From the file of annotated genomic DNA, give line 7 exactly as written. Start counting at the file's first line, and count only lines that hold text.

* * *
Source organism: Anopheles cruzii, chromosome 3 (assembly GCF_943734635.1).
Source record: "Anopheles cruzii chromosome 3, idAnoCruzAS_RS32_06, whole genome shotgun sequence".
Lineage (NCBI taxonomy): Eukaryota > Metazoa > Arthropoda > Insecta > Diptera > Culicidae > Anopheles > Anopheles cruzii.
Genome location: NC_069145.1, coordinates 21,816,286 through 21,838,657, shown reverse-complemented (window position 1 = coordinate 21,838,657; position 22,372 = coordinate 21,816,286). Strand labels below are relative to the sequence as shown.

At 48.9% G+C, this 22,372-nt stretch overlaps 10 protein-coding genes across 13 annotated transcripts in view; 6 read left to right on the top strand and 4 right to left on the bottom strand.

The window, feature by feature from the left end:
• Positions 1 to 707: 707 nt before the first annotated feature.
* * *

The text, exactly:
• Positions 1 to 707: 707 nt before the first annotated feature.